NICARAGUA: The Nicaraguan Center for Human Rights has increased to 38 the death toll of last Sunday’s violent strike by the government and its allies after it has continued to receive new reports. The Inter-American Commission on Human Rights and the Central America regional office of the U.N. High Commissioner for Human Rights condemned the weekend’s violence that resulted in around 20 deaths according to their figures and urged pro-government groups to disarm.
GUATEMALA: Former foreign minister Édgar Gutiérrez filed a complaint at the Office of the Attorney General accusing President Jimmy Morales of sexually abusing two women. The names of the victims were not included in the report but they agreed to meet with prosecutors if they are granted appropriate security measures. Gutiérrez had accused Morales of sexual abuse in his op-ed columns weeks ago and has said at least 10 other victims are afraid of coming forward against the president. While Morales was still a presidential candidate another woman, Claudia Josefa Chávez López, filed a complaint of sexual aggression, injuries, threats, psychological violence and coercion against him but her case was dismissed by the Attorney General’s office.
PANAMA: Former president Ricardo Martinelli was hospitalized Monday evening with high blood pressure and other problems. Martinelli was extradited from the United States last month and was supposed to appear at a hearing yesterday to face charges for illegally intercepting communications and embezzlement among others. This is the second time Martinelli has had to be hospitalized since his return to Panama, and his family and lawyers have called for his release from jail pending trial.
VENEZUELA: Political prisoners held in the Bolivarian National Intelligence Service’s headquarters in Caracas, known as the Helicoid, began a riot on Monday for the second time this year. The 18 detainees say they have taken control of the jails and have apparently done some property damage, but although the National Guard was sent in with riot gear no direct confrontations have been reported. The prisoners demand to be visited by the Constituent Assembly’s Truth Commission to have their cases evaluated by them. After his disputed reelection last May, President Nicolás Maduro freed 88 political prisoners but those who remain imprisoned were left without any explanation.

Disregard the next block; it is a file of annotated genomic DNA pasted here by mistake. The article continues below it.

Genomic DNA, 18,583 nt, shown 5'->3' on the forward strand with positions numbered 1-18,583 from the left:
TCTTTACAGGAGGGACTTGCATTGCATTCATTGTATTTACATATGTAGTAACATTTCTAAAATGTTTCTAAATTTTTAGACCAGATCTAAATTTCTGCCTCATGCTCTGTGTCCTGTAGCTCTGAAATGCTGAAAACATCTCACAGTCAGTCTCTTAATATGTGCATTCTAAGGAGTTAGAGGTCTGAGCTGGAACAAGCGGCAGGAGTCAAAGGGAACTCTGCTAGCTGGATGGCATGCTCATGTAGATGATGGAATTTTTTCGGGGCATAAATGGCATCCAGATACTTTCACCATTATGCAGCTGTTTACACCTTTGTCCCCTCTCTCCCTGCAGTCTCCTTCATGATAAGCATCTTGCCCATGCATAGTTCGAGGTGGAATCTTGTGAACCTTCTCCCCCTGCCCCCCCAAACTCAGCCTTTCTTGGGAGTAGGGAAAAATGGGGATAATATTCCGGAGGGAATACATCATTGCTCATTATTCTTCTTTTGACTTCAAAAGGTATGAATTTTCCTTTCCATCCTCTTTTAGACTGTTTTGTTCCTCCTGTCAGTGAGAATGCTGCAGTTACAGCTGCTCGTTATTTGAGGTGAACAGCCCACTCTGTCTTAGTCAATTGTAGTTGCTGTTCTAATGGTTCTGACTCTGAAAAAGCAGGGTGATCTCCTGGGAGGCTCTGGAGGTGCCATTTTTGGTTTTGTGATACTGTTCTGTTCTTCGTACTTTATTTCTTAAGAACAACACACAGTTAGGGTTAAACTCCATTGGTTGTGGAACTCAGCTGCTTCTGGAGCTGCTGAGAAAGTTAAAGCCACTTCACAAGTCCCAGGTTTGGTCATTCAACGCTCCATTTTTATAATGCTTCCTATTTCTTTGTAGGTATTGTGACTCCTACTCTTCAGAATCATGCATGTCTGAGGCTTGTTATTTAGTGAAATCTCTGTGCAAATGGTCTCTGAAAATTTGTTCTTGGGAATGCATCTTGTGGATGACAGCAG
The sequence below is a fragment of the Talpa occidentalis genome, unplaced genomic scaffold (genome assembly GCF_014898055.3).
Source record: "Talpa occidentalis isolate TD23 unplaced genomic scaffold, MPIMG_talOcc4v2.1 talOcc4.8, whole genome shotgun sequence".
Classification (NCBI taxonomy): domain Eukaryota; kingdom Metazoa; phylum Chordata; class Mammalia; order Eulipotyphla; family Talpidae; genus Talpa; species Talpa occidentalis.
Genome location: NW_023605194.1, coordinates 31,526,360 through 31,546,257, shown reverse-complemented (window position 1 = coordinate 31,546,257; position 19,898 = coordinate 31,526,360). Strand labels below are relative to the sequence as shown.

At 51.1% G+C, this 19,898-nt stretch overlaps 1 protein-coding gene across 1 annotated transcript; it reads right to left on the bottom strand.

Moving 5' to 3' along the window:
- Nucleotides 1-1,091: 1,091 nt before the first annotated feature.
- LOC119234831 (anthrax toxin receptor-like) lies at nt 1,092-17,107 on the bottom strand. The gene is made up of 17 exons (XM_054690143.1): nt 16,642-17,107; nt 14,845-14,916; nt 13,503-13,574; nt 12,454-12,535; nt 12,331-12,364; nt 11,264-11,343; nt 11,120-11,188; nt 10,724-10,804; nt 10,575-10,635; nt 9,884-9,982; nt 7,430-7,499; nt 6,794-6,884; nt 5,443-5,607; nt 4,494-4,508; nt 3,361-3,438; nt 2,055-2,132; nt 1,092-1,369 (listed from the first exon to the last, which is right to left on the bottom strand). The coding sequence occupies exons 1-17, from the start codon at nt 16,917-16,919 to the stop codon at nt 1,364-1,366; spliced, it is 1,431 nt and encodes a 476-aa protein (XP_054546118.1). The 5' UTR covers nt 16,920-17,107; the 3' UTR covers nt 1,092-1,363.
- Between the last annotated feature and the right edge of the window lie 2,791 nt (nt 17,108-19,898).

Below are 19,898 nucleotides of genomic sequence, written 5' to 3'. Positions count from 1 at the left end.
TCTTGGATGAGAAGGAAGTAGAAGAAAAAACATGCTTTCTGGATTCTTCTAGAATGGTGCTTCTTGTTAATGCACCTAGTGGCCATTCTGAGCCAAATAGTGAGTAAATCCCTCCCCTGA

ARGENTINA: Tens of thousands marched on Monday through the streets of Buenos Aires to protest President Mauricio Macri´s deal with the International Monetary Fund marking the anniversary of Argentina’s declaration of independence. Macri recognized the country is “going through a storm” and pressed on with the austerity measures ordered by the IMF, signing a bill yesterday that prohibits the government from hiring new personnel until the end of the year and that at that moment ends the contracts of almost 6,000 people hired through a specific type of contract.
BRAZIL: After former president Luiz Inácio Lula da Silva was almost released from prison on Sunday, the Superior Justice Tribunal has received 146 habeas corpus petitions for his release, none of them filed by Lula’s defense team. Presiding Justice Laurita Vaz rejected one of the petitions yesterday.